Porcupine Tree

Votum – Metafiction Review

Votum – Metafiction Review

Poland’s progressive rock and metal scene has definitely been strong of late. In the last year I’ve discovered some really great bands, particularly Indukti and Riverside which have just blown me away from the Polish scene. Turns out Poland doesn’t have just black metal and death metal in their veins, but instead there are a good number of proggy dudes who really dig the new wave of prog that has been pushing its way into metal in the last decade. Votum’s second album is another one of these Polish prog rock records that’s definitely influenced by neo-prog bands like Porcupine Tree, Opeth and Anathema. In 2008, Votum released their first album Time Must Have a Stop, which impressed some but left me cold. Metafiction is the next step in the band’s development, but still doesn’t impress.

Kobi Farhi Interview

Kobi Farhi Interview

For anyone who has regularly read my site, it is pretty obvious that I am a big Orphaned Land fan. So it is no exaggeration to say I was pretty stoked to do an interview with the band’s vocalist, lyricist and gigantic personality, Kobi Farhi. We had a chance to talk about several different things, ranging from the cultural approach to metal in Orphaned Land to working with Steven Wilson (from Porcupine Tree). For the first time I am going to offer the audio of this interview edited down with some clips from the record, as well as typing out the “transcript” as it were. The transcript, of course, will have the full text and the audio is a bit more edited down so as to cut out the BS.

Ihsahn – After Review

Ihsahn – After Review

Easily one of the most anticipated records of 2010 for me has been Ihsahn’s new offering. While I was a passing Emperor fan, really just a fan of In the Nightside Eclipse and Anthems to the Welkin at Dusk-era, I was taken by Ihsahn’s solo stuff. The Adversary felt fresh, progressive enough, a step away from the later Emperor material of which I wasn’t a fan, and it captured the sonic styles and textures that he was never quite allowed to explore while in Emperor. The record didn’t stick with me as I had hoped, while I listened to it occasionally it didn’t hold a steadfast position in my discography. On the other hand, angL blew me away. Probably the finest record of 2008, angL has maintained a steady place in the rotation and is a record that I’ve showed to dozens of people. Perfectly produced, perfectly composed and smartly written, angL contained everything that I wanted out of a new progressive metal record. So, of course, when I heard that Ihsahn would be releasing a new record in 2010, I became justifiably excited.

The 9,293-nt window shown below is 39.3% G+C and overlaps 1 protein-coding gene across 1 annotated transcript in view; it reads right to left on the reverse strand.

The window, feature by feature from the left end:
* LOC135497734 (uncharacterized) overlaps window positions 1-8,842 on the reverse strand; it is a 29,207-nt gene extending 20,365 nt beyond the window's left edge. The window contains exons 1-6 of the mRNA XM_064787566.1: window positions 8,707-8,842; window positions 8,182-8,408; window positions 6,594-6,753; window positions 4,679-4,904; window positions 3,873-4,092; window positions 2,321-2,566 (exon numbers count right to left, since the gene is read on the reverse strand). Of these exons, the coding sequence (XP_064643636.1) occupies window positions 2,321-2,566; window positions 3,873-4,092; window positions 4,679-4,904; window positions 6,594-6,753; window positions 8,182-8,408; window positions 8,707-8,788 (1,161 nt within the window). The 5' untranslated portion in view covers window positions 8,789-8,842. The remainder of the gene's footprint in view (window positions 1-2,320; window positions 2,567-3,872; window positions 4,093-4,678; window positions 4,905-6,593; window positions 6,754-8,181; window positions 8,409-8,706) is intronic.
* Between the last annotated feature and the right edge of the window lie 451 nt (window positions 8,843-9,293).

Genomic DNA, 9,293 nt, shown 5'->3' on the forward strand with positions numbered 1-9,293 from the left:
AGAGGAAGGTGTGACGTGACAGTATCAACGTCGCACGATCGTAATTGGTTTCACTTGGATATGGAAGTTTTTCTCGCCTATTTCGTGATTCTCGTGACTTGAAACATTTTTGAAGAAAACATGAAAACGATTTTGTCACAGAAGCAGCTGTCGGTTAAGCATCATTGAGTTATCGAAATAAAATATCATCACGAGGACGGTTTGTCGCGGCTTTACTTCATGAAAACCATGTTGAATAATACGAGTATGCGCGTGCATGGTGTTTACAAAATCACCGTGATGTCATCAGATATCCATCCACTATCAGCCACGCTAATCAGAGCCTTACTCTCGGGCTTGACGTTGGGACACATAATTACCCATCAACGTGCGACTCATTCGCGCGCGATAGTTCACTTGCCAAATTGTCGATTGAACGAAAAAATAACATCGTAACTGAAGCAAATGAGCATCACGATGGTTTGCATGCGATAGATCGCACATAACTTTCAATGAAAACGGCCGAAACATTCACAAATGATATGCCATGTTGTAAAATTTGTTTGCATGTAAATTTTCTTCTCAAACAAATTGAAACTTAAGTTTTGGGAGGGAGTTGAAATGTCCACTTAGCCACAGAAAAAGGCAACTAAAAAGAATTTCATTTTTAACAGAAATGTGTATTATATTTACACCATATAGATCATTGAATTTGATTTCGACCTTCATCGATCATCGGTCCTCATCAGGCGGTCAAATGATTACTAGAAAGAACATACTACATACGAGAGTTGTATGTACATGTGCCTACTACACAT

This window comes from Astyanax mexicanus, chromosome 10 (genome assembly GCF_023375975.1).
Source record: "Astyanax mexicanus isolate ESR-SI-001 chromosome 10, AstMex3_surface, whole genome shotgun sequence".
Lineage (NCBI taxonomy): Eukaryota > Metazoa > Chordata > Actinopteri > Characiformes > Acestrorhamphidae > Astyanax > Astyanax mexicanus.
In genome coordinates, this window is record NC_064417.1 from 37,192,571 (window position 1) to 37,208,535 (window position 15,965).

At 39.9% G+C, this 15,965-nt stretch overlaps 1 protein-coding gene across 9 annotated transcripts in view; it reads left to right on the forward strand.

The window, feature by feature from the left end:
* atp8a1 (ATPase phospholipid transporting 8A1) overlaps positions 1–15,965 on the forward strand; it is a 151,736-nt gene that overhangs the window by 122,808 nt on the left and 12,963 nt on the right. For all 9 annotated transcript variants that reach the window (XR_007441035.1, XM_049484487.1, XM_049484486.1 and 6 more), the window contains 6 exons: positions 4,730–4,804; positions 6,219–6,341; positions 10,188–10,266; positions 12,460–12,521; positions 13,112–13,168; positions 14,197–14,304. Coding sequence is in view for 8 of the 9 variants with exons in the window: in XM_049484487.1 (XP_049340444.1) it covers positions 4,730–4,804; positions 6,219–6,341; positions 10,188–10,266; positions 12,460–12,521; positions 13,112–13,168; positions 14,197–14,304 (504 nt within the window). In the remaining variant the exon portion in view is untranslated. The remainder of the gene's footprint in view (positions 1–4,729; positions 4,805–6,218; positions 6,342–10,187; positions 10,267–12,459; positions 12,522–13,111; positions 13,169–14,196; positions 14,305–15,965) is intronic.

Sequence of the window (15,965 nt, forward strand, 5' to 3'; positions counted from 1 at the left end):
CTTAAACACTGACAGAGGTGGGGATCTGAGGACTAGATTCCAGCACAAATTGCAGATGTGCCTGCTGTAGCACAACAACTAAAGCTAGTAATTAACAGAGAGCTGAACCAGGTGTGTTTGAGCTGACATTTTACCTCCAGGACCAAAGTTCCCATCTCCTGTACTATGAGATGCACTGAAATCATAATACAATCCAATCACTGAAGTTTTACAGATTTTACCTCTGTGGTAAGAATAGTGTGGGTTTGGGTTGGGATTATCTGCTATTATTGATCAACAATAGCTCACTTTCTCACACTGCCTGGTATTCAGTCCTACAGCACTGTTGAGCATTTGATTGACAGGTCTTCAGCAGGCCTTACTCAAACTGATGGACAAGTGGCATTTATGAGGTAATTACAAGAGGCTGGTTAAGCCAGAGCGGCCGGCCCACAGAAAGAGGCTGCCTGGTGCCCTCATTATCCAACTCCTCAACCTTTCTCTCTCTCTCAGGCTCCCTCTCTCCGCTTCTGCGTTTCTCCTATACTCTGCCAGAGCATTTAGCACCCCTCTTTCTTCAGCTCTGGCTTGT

Orphaned Land – The Never Ending Way of ORwarriOR Review

Orphaned Land – The Never Ending Way of ORwarriOR Review

Few bands will ever make their own mark on a genre of music. it’s just a statistical rarity. Someone once told me that there are something like 5 million bands on MySpace, if that gives you an idea of the breadth which exists when one is thinking in terms of how many musicians there are out there. Of those, most of them probably last longer than a year, never produce much of a demo much less get signed to a real label, and how many ever produce a real step forward into a new decade with a statement of great things to come? The chances of becoming a professional musician are basically NIL and then of the number that do, how many ever produce something that will be remembered and affect enough listeners to ever influence any? That number is even smaller. Orphaned Land is one of the few bands that will ever exact change in metal and they are doing so now with their new record The Never Ending Way of ORwarriOR.

Blaze Bayley: At the End of the Day – Lawrence Paterson (Book Review)

Blaze Bayley: At the End of the Day – Lawrence Paterson (Book Review)

A few of you might have noticed that I have taken to reporting a lot on Blaze Bayley (the man and the band), and this is partially due to the fact that I have long been a fan of his solo stuff (and his tenure in Iron Maiden). As I’ve stated before, I think that X Factor is a classic album and I will continue to defend that to this day (though, I will definitely also point out that it is poorly produced, as was Virtual XI, which in my book was also poorly conceived). In any case, I, like others who gravitated to the Blaze-era Iron Maiden, continued to follow him afterwords and were happily surprised by the quality of the material that his newly formed band BLAZE had produced. Since then, I have paid attention, with a heavy heart often times, to an ongoing saga of an excellent underground band getting ignored, fucked repeatedly by labels, management and finally crumbling under the weight of outside and inside pressures. For me, the collapse of BLAZE and the rise of Blaze’s current self-titled incarnation was shrouded in mystery as I was just a fan witnessing it from the outside, but much of what I did not know is now available in a book written by current Blaze Bayley drummer Lawrence Paterson entitled At the End of the Day (and conveniently available for Christmas!).

Three – Revisions Review

Three – Revisions Review

Progressive rock and metal have been looking for a new band to update the genre with something new and original for a long time. While the progressive metal sub-genre has expanded outward, it seems like progressive rock has been left to whiny emo kids and their pretentious and totally incomprehensible space odysseys. Though in recent times bands like The Dear Hunter have started to appear, they tend to be far more eclectic, and rock oriented than I think many fans of progressive guitar rock are really looking for. So when Three burst onto the scene a few years back and was, really, the first band to do something new and interesting with progressive rock since the mid-90s, they began getting some well-deserved attention.